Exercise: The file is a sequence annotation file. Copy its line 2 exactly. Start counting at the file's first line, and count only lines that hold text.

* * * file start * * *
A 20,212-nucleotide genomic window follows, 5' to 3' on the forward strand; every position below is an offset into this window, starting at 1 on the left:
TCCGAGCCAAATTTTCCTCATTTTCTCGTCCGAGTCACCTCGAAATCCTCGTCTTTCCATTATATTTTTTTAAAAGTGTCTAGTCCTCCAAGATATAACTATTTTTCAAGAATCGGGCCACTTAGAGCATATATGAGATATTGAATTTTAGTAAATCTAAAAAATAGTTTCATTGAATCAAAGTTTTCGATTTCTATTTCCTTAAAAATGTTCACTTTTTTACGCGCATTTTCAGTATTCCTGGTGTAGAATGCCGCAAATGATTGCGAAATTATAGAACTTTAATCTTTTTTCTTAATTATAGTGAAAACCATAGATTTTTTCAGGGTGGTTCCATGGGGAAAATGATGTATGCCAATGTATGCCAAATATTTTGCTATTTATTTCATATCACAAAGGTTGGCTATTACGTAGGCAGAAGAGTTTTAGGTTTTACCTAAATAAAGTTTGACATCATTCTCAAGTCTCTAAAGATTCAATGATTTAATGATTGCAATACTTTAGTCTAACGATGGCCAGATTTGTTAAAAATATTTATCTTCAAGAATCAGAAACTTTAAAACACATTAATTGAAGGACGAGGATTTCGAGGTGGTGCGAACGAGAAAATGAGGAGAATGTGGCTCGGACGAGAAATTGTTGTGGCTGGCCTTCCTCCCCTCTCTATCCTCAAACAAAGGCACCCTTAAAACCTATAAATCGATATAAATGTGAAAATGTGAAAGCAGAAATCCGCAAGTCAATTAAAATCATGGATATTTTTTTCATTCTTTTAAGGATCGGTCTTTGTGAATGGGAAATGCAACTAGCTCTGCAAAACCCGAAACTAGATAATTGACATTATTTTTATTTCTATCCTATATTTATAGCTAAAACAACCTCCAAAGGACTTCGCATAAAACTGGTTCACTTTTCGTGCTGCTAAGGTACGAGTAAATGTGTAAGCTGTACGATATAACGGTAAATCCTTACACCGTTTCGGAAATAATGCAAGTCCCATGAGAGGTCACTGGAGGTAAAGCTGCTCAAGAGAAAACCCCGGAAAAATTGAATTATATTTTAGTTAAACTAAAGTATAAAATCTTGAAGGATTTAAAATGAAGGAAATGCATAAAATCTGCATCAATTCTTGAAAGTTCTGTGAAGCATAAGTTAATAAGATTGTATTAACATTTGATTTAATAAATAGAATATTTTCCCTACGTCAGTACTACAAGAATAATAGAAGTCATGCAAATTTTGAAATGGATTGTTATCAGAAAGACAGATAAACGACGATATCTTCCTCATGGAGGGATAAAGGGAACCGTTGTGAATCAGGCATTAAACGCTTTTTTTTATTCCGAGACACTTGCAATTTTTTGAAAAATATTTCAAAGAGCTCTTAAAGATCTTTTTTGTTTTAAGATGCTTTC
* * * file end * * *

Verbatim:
TCCGAGCCAAATTTTCCTCATTTTCTCGTCCGAGTCACCTCGAAATCCTCGTCTTTCCATTATATTTTTTTAAAAGTGTCTAGTCCTCCAAGATATAACTATTTTTCAAGAATCGGGCCACTTAGAGCATATATGAGATATTGAATTTTAGTAAATCTAAAAAATAGTTTCATTGAATCAAAGTTTTCGATTTCTATTTCCTTAAAAATGTTCACTTTTTTACGCGCATTTTCAGTATTCCTGGTGTAGAATGCCGCAAATGATTGCGAAATTATAGAACTTTAATCTTTTTTCTTAATTATAGTGAAAACCATAGATTTTTTCAGGGTGGTTCCATGGGGAAAATGATGTATGCCAATGTATGCCAAATATTTTGCTATTTATTTCATATCACAAAGGTTGGCTATTACGTAGGCAGAAGAGTTTTAGGTTTTACCTAAATAAAGTTTGACATCATTCTCAAGTCTCTAAAGATTCAATGATTTAATGATTGCAATACTTTAGTCTAACGATGGCCAGATTTGTTAAAAATATTTATCTTCAAGAATCAGAAACTTTAAAACACATTAATTGAAGGACGAGGATTTCGAGGTGGTGCGAACGAGAAAATGAGGAGAATGTGGCTCGGACGAGAAATTGTTGTGGCTGGCCTTCCTCCCCTCTCTATCCTCAAACAAAGGCACCCTTAAAACCTATAAATCGATATAAATGTGAAAATGTGAAAGCAGAAATCCGCAAGTCAATTAAAATCATGGATATTTTTTTCATTCTTTTAAGGATCGGTCTTTGTGAATGGGAAATGCAACTAGCTCTGCAAAACCCGAAACTAGATAATTGACATTATTTTTATTTCTATCCTATATTTATAGCTAAAACAACCTCCAAAGGACTTCGCATAAAACTGGTTCACTTTTCGTGCTGCTAAGGTACGAGTAAATGTGTAAGCTGTACGATATAACGGTAAATCCTTACACCGTTTCGGAAATAATGCAAGTCCCATGAGAGGTCACTGGAGGTAAAGCTGCTCAAGAGAAAACCCCGGAAAAATTGAATTATATTTTAGTTAAACTAAAGTATAAAATCTTGAAGGATTTAAAATGAAGGAAATGCATAAAATCTGCATCAATTCTTGAAAGTTCTGTGAAGCATAAGTTAATAAGATTGTATTAACATTTGATTTAATAAATAGAATATTTTCCCTACGTCAGTACTACAAGAATAATAGAAGTCATGCAAATTTTGAAATGGATTGTTATCAGAAAGACAGATAAACGACGATATCTTCCTCATGGAGGGATAAAGGGAACCGTTGTGAATCAGGCATTAAACGCTTTTTTTTATTCCGAGACACTTGCAATTTTTTGAAAAATATTTCAAAGAGCTCTTAAAGATCTTTTTTGTTTTAAGATGCTTTC